Made in Stratford-Upon-Avon: Inside the Pashley factory

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Made in Stratford-Upon-Avon: Inside the Pashley factory
By Lawrence Bywater 12 June 2019 No comments

Good old-fashioned British manufacturing is alive and well in Shakespeare’s Stratford-Upon-Avon. One of the last great bastions of the bike industry in this country, Pashley Cycles can lay claim to the title of Britain’s longest serving bike manufacturer. On a typical industrial estate setting, not far from their first home in Birmingham, bikes aren’t just assembled, they’re built. Raw materials in, complete bikes out.

In their long and varied history, they’ve designed and built racing machines, tandems, some of the first cargo bikes, shopping trikes, bikes for the Royal Mail, unicycles, trials bikes - we could go on.

Grab a brew and have a nosey around their factory.

Founder of Pashley: William 'Rath' Pashley
Founder, William Rathbone ‘Rath’ Pashley, casts an eye over proceedings. He trained at the Austin Motor Company and saw active service during World War I. 
Pashley frame drawings
Today, Pashley’s bike range extends to around 15 models with many more special editions, one-offs and collaborations with other companies.
Pashley frame jig
A frame jig stands idle.
A Pashley front triangle
The finished front triangle of a Pashley cycle. Points if you can tell us which model!
No spreadsheets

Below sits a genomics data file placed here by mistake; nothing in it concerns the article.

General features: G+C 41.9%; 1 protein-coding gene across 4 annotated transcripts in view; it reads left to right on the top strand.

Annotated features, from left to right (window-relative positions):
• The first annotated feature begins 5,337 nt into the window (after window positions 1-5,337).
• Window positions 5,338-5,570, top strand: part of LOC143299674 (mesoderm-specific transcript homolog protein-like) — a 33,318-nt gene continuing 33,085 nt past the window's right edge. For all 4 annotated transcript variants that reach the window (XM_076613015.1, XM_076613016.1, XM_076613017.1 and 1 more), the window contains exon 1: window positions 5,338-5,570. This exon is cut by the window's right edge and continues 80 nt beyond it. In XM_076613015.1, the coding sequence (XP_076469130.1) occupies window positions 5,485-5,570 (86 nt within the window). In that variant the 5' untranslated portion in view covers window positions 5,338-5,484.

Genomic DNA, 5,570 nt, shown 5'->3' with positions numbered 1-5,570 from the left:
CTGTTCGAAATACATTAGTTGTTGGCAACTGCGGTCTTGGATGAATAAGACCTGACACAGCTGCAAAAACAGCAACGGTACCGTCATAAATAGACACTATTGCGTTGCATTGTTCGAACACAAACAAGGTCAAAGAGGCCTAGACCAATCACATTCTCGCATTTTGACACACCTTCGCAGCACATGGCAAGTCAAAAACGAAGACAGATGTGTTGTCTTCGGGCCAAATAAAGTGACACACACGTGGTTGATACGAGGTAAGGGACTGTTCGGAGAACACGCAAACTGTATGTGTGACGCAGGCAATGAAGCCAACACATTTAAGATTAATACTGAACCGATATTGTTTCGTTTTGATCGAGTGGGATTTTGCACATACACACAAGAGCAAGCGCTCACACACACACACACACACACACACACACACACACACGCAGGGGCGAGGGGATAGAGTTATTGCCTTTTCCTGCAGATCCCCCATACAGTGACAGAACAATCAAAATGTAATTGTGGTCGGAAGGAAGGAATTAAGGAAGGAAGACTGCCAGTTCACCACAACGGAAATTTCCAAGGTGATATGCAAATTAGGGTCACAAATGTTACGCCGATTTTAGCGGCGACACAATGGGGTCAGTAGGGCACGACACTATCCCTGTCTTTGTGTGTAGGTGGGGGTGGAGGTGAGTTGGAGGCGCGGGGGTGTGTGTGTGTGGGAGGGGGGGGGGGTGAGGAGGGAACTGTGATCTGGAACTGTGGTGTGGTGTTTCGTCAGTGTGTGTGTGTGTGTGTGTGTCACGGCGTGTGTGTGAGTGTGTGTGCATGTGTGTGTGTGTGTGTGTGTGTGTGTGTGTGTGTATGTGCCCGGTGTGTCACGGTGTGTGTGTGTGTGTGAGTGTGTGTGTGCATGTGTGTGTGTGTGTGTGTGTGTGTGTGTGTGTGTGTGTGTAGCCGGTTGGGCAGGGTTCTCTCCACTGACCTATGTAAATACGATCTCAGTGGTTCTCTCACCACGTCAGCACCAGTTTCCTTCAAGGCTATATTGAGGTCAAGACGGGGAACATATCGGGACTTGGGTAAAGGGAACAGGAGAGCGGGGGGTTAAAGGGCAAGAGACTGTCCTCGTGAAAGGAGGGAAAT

No spreadsheets here thank you!
Britain and Italy – two countries with a distinguished history of bicycle manufacturing.
Britain and Italy – two countries with a distinguished history of bicycle manufacturing.
Another Anglo-Italian link up.
Another Anglo-Italian link up. 
A brazed bottom bracket
A close-up of a brazed frame’s bottom bracket. Pashley Cycles have a long association with steel tubing specialists Reynolds – another British bike industry veteran. The Reynolds’ badge is a marque of quality and prestige the world over.
Brazed Pashley frames
Around 40-50 models are constructed every day at the factory. 
Sand blasting cabinet
This is the sandblasting cabinet. Here, solid particles are forced across the surface of the bike’s frame at extremely high speeds. This cleans, smooths and shapes the steel ready for painting. 
Sandblasted frame tubing
Before sand-blasting (longer tube) and after.
Sign at the Pashley factory
Along with the smell of metalwork, there’s a good wiff of nostalgia in the factory. Come 10am a bell rings and every Pashley employee downs tools for a tea break and in summer the factory operates a two-week shutdown. Tales abound of comical staff nicknames, long serving employees and custom bikes.
A Pashley frame is powder coated
Once sand-blasted, bikes move onto the powder coating station before being sent to an oven to cure. 
A powder coated Pashley bike frame
Not long until the big day!
Handpainting a Pashley mudguard
A mudguard is pinstriped by hand. Finishing touches like this are what make a Pashley so special. 
Painted Pashley frame and fork
Painted frames and matching forks ready for assembly. Each bike is given a unique build sheet so the correct components can be added. Get in touch with Pashley and tell them your bike’s serial number – they’ll be able to tell you who built it and when!
Handlebars for a Pashley
Completed handlebars ready and waiting - each adorned with that distinctive Pashley label. 
Pashley off to Belgium
America, Russia, Japan, UAE, Italy, Sweden, Belgium – Pashley’s are exported all around the world. 
Pashley logo
A Pashley logo overlooks a stairwell. Upstairs sits a product development area, somewhere away from prying eyes. Pashley may well be nearing their 100th birthday, but they show no signs of stopping any time soon! 

Thanks to Pashley Cycles for showing us around. If that's peeked your interest in a Pashley, you can find their range of bikes at this link.

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